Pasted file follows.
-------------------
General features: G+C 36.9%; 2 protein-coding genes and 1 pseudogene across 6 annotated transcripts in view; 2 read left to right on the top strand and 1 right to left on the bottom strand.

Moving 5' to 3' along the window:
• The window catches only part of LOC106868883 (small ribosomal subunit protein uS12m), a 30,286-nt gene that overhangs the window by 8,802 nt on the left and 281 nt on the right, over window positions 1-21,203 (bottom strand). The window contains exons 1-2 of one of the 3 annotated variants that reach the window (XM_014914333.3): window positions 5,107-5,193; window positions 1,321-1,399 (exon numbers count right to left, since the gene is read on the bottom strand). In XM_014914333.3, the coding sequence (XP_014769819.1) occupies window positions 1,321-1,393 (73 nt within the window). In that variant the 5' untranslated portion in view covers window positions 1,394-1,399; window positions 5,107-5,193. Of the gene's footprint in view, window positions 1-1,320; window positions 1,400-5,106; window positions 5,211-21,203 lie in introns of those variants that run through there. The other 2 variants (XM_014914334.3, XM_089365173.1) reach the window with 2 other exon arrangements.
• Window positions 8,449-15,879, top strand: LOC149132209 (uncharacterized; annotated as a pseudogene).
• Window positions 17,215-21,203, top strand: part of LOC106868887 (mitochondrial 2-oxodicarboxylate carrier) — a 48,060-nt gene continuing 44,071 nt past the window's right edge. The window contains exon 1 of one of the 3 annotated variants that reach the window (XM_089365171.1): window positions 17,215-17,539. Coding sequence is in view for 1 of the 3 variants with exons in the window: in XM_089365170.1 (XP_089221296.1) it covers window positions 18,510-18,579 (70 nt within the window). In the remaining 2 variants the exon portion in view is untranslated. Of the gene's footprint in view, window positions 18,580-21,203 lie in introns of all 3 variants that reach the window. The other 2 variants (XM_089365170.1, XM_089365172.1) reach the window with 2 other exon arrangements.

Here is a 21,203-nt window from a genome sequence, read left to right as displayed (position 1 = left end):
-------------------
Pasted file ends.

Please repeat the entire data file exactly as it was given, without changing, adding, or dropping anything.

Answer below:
General features: G+C 36.9%; 2 protein-coding genes and 1 pseudogene across 6 annotated transcripts in view; 2 read left to right on the top strand and 1 right to left on the bottom strand.

Moving 5' to 3' along the window:
• The window catches only part of LOC106868883 (small ribosomal subunit protein uS12m), a 30,286-nt gene that overhangs the window by 8,802 nt on the left and 281 nt on the right, over window positions 1-21,203 (bottom strand). The window contains exons 1-2 of one of the 3 annotated variants that reach the window (XM_014914333.3): window positions 5,107-5,193; window positions 1,321-1,399 (exon numbers count right to left, since the gene is read on the bottom strand). In XM_014914333.3, the coding sequence (XP_014769819.1) occupies window positions 1,321-1,393 (73 nt within the window). In that variant the 5' untranslated portion in view covers window positions 1,394-1,399; window positions 5,107-5,193. Of the gene's footprint in view, window positions 1-1,320; window positions 1,400-5,106; window positions 5,211-21,203 lie in introns of those variants that run through there. The other 2 variants (XM_014914334.3, XM_089365173.1) reach the window with 2 other exon arrangements.
• Window positions 8,449-15,879, top strand: LOC149132209 (uncharacterized; annotated as a pseudogene).
• Window positions 17,215-21,203, top strand: part of LOC106868887 (mitochondrial 2-oxodicarboxylate carrier) — a 48,060-nt gene continuing 44,071 nt past the window's right edge. The window contains exon 1 of one of the 3 annotated variants that reach the window (XM_089365171.1): window positions 17,215-17,539. Coding sequence is in view for 1 of the 3 variants with exons in the window: in XM_089365170.1 (XP_089221296.1) it covers window positions 18,510-18,579 (70 nt within the window). In the remaining 2 variants the exon portion in view is untranslated. Of the gene's footprint in view, window positions 18,580-21,203 lie in introns of all 3 variants that reach the window. The other 2 variants (XM_089365170.1, XM_089365172.1) reach the window with 2 other exon arrangements.

Here is a 21,203-nt window from a genome sequence, read left to right as displayed (position 1 = left end):